Item in latest on kids and the WCHA

Larry Meyer

Wooden Canoes are in the Blood
Latest issue of Wooden Canoe arrived. It’s very good. What caught my eye and got me thinking was item on page 14 about younger members. While it accurately depicts kids program at the assembly, also sadly true is that’s about it for kids and the WCHA! And without that generation the future is bleak.

My own two daughters, practically since they were born, have lived with and enjoyed our two Chestnuts. My eldest, now in college, immensely enjoyed the one assembly she attended. Now at college she tried out a kayak and found it just didn’t suit her: she prefers the Prospector. My youngest, now 13, is ashamed to paddle anything less than wood-canvas. So these loyalties and tastes start young.

I suspect what fuels many a mature member’s loyalties is childhood associations too. The problem is these canoes were common fifty years ago, but popularly almost invisible now.

So I strongly agree that if we don’t make an effort, we preservationists are as doomed to extinction as was once thought the wood-canvas canoe.

What to do? Wish I knew. One thought maybe is that daughters like mine who have slipped off to college could be supplied a subscription to Wooden Canoe. Maybe the WCHA could encourage parents to keep such in the loop by offering a discount juvenile subscription offer: for five bucks more on the basic membership the wayfaring collegians get a copy of WC too. What catches the eye of my daughter’s classmates is her laptop bag by Duluth Tent and Awning.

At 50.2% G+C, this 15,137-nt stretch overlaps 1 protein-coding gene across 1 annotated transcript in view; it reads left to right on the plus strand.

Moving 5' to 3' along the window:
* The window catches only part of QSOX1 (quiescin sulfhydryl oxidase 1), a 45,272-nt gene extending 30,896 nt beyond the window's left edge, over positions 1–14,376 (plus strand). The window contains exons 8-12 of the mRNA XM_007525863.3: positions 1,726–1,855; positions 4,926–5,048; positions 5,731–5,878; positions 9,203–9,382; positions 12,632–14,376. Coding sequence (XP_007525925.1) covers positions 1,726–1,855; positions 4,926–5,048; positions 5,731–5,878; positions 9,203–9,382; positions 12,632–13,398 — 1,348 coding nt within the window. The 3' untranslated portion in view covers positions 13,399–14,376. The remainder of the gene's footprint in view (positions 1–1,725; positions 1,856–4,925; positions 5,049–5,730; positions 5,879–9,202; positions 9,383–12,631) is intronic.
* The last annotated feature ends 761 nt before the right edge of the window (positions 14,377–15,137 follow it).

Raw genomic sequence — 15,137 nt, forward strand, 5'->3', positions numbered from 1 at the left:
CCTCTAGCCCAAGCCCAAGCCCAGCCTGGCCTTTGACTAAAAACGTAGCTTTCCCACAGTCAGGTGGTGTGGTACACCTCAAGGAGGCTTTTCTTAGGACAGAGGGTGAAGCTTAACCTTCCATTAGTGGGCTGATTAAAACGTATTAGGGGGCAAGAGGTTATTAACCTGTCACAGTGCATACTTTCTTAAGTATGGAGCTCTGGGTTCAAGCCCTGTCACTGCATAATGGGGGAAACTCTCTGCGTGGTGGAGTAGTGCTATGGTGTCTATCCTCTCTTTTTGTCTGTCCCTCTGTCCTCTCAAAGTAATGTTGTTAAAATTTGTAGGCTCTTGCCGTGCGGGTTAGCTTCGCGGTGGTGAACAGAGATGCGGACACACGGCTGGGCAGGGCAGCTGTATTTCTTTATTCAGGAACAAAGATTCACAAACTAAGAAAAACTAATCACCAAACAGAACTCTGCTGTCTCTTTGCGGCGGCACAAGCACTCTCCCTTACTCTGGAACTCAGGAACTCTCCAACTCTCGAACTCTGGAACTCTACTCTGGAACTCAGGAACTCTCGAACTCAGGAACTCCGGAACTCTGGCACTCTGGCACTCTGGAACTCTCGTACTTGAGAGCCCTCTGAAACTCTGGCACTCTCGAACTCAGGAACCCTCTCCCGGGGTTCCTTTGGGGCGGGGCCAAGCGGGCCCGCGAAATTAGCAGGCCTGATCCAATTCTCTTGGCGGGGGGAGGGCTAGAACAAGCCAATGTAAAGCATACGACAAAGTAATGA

Investing in the young is frustrating as it takes a long time before you get a return on the investment. It’s also hard to tell when you’ve planted a seed and made a convert that might sprout in 20 years.

Anyway, I’m glad this item is on the WCHA’s agenda and applaud Annie Burke and Patty MacLeish for taking it on. When I get a brainstorm I will pass it on and do what I can too